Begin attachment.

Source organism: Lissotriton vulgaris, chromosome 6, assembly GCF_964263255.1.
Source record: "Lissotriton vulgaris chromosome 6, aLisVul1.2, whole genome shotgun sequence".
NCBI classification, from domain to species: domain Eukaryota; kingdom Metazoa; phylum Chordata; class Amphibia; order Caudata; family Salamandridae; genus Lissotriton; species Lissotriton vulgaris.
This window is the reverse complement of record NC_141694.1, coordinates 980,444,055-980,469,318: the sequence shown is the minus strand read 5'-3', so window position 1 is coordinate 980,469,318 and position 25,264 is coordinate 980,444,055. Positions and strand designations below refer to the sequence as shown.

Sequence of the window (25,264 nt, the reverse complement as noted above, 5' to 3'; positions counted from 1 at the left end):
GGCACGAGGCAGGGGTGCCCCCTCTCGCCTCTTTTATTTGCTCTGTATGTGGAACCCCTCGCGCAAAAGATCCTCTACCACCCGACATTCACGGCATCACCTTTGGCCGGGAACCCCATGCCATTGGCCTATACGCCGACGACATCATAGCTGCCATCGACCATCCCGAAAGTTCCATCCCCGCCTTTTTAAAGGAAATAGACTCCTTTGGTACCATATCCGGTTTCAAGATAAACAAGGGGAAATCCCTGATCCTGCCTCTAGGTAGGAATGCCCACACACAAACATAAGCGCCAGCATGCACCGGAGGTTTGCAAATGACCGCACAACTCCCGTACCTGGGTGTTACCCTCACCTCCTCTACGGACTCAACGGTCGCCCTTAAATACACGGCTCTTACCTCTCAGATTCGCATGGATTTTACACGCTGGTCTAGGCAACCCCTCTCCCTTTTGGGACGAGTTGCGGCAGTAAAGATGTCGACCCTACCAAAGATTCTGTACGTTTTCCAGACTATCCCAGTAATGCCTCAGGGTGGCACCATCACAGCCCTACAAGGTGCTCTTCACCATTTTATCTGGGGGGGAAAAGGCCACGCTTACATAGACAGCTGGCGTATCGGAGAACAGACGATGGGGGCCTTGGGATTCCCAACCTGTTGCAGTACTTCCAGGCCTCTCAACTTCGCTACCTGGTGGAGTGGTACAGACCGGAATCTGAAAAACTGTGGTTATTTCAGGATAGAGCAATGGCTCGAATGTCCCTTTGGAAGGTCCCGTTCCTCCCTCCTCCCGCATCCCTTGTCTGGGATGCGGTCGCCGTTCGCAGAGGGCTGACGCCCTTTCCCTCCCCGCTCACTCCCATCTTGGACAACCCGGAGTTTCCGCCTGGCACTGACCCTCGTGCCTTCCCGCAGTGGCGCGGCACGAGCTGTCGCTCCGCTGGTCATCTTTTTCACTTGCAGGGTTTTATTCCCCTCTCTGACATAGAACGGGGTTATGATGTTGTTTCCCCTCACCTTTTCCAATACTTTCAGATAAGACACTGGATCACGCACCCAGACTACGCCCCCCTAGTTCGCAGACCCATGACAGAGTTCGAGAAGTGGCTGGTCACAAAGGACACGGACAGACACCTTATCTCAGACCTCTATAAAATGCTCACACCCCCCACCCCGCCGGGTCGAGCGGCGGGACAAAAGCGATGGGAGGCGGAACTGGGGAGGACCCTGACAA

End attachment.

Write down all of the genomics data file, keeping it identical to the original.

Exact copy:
Source organism: Lissotriton vulgaris, chromosome 6, assembly GCF_964263255.1.
Source record: "Lissotriton vulgaris chromosome 6, aLisVul1.2, whole genome shotgun sequence".
NCBI classification, from domain to species: domain Eukaryota; kingdom Metazoa; phylum Chordata; class Amphibia; order Caudata; family Salamandridae; genus Lissotriton; species Lissotriton vulgaris.
This window is the reverse complement of record NC_141694.1, coordinates 980,444,055-980,469,318: the sequence shown is the minus strand read 5'-3', so window position 1 is coordinate 980,469,318 and position 25,264 is coordinate 980,444,055. Positions and strand designations below refer to the sequence as shown.

Sequence of the window (25,264 nt, the reverse complement as noted above, 5' to 3'; positions counted from 1 at the left end):
GGCACGAGGCAGGGGTGCCCCCTCTCGCCTCTTTTATTTGCTCTGTATGTGGAACCCCTCGCGCAAAAGATCCTCTACCACCCGACATTCACGGCATCACCTTTGGCCGGGAACCCCATGCCATTGGCCTATACGCCGACGACATCATAGCTGCCATCGACCATCCCGAAAGTTCCATCCCCGCCTTTTTAAAGGAAATAGACTCCTTTGGTACCATATCCGGTTTCAAGATAAACAAGGGGAAATCCCTGATCCTGCCTCTAGGTAGGAATGCCCACACACAAACATAAGCGCCAGCATGCACCGGAGGTTTGCAAATGACCGCACAACTCCCGTACCTGGGTGTTACCCTCACCTCCTCTACGGACTCAACGGTCGCCCTTAAATACACGGCTCTTACCTCTCAGATTCGCATGGATTTTACACGCTGGTCTAGGCAACCCCTCTCCCTTTTGGGACGAGTTGCGGCAGTAAAGATGTCGACCCTACCAAAGATTCTGTACGTTTTCCAGACTATCCCAGTAATGCCTCAGGGTGGCACCATCACAGCCCTACAAGGTGCTCTTCACCATTTTATCTGGGGGGGAAAAGGCCACGCTTACATAGACAGCTGGCGTATCGGAGAACAGACGATGGGGGCCTTGGGATTCCCAACCTGTTGCAGTACTTCCAGGCCTCTCAACTTCGCTACCTGGTGGAGTGGTACAGACCGGAATCTGAAAAACTGTGGTTATTTCAGGATAGAGCAATGGCTCGAATGTCCCTTTGGAAGGTCCCGTTCCTCCCTCCTCCCGCATCCCTTGTCTGGGATGCGGTCGCCGTTCGCAGAGGGCTGACGCCCTTTCCCTCCCCGCTCACTCCCATCTTGGACAACCCGGAGTTTCCGCCTGGCACTGACCCTCGTGCCTTCCCGCAGTGGCGCGGCACGAGCTGTCGCTCCGCTGGTCATCTTTTTCACTTGCAGGGTTTTATTCCCCTCTCTGACATAGAACGGGGTTATGATGTTGTTTCCCCTCACCTTTTCCAATACTTTCAGATAAGACACTGGATCACGCACCCAGACTACGCCCCCCTAGTTCGCAGACCCATGACAGAGTTCGAGAAGTGGCTGGTCACAAAGGACACGGACAGACACCTTATCTCAGACCTCTATAAAATGCTCACACCCCCCACCCCGCCGGGTCGAGCGGCGGGACAAAAGCGATGGGAGGCGGAACTGGGGAGGACCCTGACAA